As the young years are spent in school uniform and one expensive burday party after another, the kid might develop tendencies to revolt and be different from the mob. This is obviously to the kid's detriment as it might lead to issues like turning up in a shirt and chinos for a night out (instead of regular shiny apparel) or headbanging to bhangra (and vice-versa) or not getting your facial on time. 'Conform or die lonely' is the slogan of the eighteen year-olds. The day boys and girls start looking like the average young person from the neighbourhood, the parents can breathe easy.
For mating and procreation habits (which is all you are interested in), refer sub-section below. Besides those useful activities, the later life is mostly spent on work. This is covered in detail in Social Life. Besides the activities itself, age also takes its toll on the look and feel of the Delhiite.
Besides work and mating, there's not much else the Delhiite does after he turns thirty. Yes, he eats and drinks, but that is covered in Diet.
A lot of the diet is liquid, consisting of strong beers (Knock-Out) and hard rums and whiskeys (whatever brand is available in the Army canteen).
Mating and procreation:
Once the young man grows up, he finds himself a job (unless there's a family business to lead) and looks for the opposite sex to be friends with. 'Being friends' is a nebulous concept. It usually starts with a yellow rose given on Valentine's Day or Friendship Day or some other Archie's or Hallmark celebration, and ends with a notch on the guy's belt (mostly fantastic and self-made). The girls are mostly coy during the time (learning from others in the spirit of conformity) and thus, wait patiently around the gate of the girls' colleges or stay behind for a little while after school.
However, soon both the parties reach marriageable age and settle down with the man or woman of their parent's choosing. That may or may not stop the man or woman from celebrating Valentine's Day or Friendship Day.
Half of a Delhiite's time (except for with a few notable exceptions) is spent hanging out on the roads, either going to or coming from work, shopping malls, high streets and discotheques. This is where he interacts with his fellow denizens. Often, the Delhiite will stop going wherever he or she was going and do whatever he planned on the road itself. This includes grocery shopping, having intimate conversations with friends (in another car), shouting at old ladies, getting drunk, throwing up and more such hedonism.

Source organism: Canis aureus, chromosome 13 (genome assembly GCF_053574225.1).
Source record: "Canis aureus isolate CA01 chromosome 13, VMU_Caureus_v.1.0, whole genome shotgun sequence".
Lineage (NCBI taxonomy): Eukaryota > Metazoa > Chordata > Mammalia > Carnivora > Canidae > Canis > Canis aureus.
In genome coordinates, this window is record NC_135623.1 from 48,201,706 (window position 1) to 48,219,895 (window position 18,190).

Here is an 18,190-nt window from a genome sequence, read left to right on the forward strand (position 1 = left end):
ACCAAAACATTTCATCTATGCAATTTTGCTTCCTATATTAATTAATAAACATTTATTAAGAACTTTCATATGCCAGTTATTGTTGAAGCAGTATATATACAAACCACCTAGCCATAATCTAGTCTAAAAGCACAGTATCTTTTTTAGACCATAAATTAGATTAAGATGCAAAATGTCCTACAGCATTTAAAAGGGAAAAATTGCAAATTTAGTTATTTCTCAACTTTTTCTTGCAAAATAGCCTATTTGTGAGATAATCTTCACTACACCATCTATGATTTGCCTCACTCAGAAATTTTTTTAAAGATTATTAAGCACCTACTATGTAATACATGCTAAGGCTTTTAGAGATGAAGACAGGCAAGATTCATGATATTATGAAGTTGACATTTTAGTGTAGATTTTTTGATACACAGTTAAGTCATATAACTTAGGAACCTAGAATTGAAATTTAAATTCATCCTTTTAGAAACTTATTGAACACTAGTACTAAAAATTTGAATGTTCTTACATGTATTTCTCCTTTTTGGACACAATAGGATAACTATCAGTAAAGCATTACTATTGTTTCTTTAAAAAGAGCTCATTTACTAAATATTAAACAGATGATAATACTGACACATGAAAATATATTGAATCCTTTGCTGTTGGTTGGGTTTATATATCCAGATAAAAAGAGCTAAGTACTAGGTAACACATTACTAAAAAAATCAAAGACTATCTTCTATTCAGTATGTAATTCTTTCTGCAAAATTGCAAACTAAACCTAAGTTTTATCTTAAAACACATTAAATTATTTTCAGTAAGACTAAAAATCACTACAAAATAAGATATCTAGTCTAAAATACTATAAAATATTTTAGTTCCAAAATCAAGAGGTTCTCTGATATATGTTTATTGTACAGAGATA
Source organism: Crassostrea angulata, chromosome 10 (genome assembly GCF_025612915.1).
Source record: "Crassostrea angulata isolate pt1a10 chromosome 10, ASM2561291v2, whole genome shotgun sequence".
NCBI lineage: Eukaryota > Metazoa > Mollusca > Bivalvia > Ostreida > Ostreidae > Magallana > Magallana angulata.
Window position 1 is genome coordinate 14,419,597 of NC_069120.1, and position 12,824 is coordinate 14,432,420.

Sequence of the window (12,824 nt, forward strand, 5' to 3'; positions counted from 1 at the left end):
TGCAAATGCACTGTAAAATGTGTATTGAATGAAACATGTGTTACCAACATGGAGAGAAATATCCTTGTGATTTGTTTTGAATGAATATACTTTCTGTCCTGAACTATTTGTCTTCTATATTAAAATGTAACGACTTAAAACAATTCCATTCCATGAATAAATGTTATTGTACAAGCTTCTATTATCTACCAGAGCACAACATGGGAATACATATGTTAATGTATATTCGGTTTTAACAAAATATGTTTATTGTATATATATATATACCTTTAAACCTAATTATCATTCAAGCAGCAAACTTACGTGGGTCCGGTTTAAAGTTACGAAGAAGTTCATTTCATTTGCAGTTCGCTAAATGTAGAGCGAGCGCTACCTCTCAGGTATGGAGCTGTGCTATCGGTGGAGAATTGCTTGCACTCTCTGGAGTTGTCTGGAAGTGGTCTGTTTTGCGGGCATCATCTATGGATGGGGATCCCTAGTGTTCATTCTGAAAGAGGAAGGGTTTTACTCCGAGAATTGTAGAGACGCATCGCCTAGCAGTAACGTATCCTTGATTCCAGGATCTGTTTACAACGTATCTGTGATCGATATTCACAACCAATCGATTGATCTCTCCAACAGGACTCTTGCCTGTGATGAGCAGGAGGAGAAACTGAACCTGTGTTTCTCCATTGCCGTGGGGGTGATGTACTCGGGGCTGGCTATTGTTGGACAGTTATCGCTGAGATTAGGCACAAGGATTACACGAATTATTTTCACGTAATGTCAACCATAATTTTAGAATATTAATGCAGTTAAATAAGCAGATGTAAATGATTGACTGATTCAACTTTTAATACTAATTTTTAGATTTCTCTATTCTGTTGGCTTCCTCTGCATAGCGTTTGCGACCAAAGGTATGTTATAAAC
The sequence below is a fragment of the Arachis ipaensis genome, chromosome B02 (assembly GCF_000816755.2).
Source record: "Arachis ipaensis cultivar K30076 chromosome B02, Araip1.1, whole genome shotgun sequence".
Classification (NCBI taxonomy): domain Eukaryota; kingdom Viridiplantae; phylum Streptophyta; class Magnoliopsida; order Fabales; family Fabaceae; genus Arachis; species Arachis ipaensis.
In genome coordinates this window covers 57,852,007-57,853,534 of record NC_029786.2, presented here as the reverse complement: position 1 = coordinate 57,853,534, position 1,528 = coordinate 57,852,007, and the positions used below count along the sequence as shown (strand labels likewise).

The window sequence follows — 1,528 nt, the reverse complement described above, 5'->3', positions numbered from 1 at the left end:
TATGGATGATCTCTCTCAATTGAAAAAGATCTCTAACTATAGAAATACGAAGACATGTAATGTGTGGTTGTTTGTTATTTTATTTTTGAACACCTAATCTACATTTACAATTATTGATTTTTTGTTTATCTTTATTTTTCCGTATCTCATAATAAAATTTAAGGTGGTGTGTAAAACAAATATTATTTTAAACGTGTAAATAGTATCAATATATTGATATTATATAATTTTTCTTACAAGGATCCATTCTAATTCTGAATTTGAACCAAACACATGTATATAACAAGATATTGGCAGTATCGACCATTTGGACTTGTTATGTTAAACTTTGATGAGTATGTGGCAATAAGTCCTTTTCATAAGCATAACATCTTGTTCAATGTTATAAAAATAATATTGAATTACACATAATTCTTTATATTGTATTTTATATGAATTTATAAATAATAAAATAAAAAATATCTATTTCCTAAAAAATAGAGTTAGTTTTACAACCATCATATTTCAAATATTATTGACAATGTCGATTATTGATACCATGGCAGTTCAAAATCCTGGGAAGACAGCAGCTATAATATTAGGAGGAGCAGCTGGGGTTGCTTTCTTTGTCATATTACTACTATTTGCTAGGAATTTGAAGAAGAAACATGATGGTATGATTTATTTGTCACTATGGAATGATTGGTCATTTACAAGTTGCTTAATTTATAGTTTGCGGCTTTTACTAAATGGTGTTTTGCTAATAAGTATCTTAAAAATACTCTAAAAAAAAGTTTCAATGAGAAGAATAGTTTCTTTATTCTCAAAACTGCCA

The other half of a Delhiites time is spent at work. While work has not been taken to ridiculous extremes as in
The notable exception to this rule is the married
His car with double woofers, triple CD changer, quadruple spare tyres and quintuple bucket seats, obviously, forms a large part of his habitat. Dikchik, dikchik, he goes everywhere.
Besides the vehicle, he also loves his Baroque house with marble floors, carpeted walls and wall hangings. In with the latest trends (of last years), he would not think twice in tearing up the floor and installing low seating or tearing the seats apart, to install low cushions and then tucking the cushions away to install the Lazyboy chair. All this in the drawing room (and the bathroom, which the guests will visit). Jo Dikhta hai, Woh Matter Karta hai, (What can be seen, matters) taking an adage from the Lever's marketing handbook.
When he is not entertaining at home (or getting entertained in another one's home), the Delhiite can be seen in pubs, night clubs and other dark areas with spotty lighting and bhangra music.
Language is a mix of English, Hindi and Punjabi delivered in part-rustic, part-foreign fake accent.
However, if you are going to live in
First is 'palli taraf' (Other side), which can be used if someone asks you for directions or the location of anything. The best thing is that this side can be anywhere in all six directions (right, left, front, back, up, down) hence, you will always be right.
The second word is 'Peeche se' (from the back), which is to be used when giving explanation of how something went wrong. Like, "Why did the electricity go?" 'Peeche se
Famous Delhiites are the Who's Who. For one 'Who' won't do them justice. They need to be another Who's Who, as demonstrated below:
JJ Valaya (the guy who looks like Daler Mehndi but isn't), Bina Ramani (the woman owning the infamous pub), the son-in-law of Amitabh Bachchan, Abu-Sandeep (the designers for Amitabh Bachchan), the husband of Priyanka Gandhi, Karishma Kapur's husband, Sheetal Mafatlal (the woman who is allegedly trying to get all the alleged Mafatlal money)**
Infamous Delhiites are also many: Ponytail, Rahul Mahajan, Sushil Sharma, Ajay Jadeja, and Shahnaz Hussain (for her hair I had to put her in the infamous category)
Usse Cheen Lo! Mera Kya Jaata Hai? In this spirit, please feel free to tell me what I have forgotten and need to add (feel free to plagiarise from other blogs/ websites when it comes to your ideas). My bong post had six updates and counting. Hope to better that this time.
In this spirit, please feel free to tell me what I have forgotten and need to add (feel free to plagiarise from other blogs/ websites when it comes to your ideas). My bong post had six updates and counting. Hope to better that this time.
Update 1: TTG has a response up. Also, soon we'll cover Blueline buses, Cielos and possibly Fabindia. However, what we will not cover, since we never encountered them, "a pretty good night-life, .... for the most part, an abiding respect for the older generation"! They are stuff of good legends.
* Just being nasty. Sorry.
** Sorry, the last one might be a Mumbaikar, but frankly do you care?